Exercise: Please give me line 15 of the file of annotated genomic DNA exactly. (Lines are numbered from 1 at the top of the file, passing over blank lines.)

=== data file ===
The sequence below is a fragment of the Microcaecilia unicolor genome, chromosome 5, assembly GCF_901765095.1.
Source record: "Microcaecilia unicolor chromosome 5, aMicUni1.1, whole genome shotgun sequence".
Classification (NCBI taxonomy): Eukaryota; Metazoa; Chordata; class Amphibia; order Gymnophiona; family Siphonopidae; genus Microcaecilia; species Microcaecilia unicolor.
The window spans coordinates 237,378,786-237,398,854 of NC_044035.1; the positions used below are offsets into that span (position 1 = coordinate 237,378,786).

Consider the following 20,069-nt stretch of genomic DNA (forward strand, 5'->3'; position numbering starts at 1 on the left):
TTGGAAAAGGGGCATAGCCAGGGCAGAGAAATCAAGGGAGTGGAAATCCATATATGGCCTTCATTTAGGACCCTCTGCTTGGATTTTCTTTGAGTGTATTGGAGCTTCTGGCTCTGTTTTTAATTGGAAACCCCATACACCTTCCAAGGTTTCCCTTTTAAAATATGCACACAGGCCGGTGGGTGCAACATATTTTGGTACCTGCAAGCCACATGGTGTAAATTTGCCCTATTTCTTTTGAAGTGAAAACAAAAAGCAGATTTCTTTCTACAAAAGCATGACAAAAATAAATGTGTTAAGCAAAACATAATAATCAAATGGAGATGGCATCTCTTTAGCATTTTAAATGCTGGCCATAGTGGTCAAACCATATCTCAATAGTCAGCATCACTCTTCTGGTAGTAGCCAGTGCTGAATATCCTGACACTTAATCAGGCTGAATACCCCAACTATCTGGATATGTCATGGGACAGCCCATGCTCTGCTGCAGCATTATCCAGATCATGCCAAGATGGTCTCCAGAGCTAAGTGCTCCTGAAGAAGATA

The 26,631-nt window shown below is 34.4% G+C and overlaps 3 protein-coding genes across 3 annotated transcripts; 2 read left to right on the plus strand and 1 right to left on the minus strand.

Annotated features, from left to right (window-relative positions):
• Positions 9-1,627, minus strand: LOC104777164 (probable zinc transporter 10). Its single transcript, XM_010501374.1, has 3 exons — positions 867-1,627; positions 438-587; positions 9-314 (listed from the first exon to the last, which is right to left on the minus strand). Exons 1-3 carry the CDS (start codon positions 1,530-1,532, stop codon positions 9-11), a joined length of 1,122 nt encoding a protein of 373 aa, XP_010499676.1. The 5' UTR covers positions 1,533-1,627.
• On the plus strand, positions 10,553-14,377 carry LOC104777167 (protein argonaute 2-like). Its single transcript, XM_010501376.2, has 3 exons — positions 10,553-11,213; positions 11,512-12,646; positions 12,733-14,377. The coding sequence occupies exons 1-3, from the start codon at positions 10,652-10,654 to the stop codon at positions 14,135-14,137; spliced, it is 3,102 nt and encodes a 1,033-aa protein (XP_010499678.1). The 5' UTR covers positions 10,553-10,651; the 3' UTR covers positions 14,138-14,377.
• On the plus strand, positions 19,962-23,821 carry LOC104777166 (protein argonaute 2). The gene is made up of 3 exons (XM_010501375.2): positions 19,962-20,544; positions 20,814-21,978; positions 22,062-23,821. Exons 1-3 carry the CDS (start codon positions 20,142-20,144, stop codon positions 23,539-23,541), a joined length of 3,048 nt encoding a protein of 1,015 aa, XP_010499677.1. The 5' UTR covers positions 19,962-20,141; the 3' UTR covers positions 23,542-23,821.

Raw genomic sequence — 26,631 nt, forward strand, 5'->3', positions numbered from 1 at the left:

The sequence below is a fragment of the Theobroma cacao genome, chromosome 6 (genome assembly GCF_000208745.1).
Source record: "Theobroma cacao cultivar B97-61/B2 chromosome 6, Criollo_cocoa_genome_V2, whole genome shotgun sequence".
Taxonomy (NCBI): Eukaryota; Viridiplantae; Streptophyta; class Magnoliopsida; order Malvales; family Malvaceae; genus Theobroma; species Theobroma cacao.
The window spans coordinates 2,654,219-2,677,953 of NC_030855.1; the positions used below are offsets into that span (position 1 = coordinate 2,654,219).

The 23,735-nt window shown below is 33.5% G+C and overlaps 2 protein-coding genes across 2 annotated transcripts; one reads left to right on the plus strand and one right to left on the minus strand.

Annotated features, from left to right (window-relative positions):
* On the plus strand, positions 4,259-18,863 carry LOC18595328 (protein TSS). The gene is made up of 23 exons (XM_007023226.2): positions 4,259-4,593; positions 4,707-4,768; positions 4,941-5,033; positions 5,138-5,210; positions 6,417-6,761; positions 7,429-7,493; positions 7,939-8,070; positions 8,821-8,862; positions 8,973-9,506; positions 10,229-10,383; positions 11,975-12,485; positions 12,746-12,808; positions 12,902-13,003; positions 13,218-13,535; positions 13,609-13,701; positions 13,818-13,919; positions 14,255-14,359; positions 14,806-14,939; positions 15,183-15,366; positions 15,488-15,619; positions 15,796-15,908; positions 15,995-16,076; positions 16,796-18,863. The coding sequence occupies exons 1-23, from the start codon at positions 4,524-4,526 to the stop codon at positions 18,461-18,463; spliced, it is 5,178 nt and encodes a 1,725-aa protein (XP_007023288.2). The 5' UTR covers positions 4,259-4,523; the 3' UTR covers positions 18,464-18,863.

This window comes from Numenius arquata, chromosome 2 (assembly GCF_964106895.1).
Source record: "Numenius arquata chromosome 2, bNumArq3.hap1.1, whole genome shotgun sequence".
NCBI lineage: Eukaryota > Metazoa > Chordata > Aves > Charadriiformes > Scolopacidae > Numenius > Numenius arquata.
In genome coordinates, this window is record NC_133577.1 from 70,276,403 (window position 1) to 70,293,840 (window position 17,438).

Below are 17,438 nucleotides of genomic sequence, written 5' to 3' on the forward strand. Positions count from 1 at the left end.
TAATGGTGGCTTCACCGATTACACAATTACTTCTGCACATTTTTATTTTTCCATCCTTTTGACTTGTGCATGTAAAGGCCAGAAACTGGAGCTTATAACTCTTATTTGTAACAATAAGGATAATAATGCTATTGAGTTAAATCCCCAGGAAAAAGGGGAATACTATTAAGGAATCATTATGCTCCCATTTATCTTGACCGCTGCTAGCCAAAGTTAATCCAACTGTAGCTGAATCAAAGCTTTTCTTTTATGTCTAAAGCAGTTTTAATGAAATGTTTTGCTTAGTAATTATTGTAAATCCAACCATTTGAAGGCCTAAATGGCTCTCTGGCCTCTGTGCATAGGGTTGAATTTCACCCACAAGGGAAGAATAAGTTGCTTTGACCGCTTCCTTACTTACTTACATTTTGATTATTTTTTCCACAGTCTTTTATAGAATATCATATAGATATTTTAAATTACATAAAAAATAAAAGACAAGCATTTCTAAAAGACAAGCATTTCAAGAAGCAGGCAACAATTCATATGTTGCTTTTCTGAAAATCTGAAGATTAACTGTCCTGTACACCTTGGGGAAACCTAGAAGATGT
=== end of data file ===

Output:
Taxonomy (NCBI): Eukaryota; Viridiplantae; Streptophyta; class Magnoliopsida; order Malvales; family Malvaceae; genus Theobroma; species Theobroma cacao.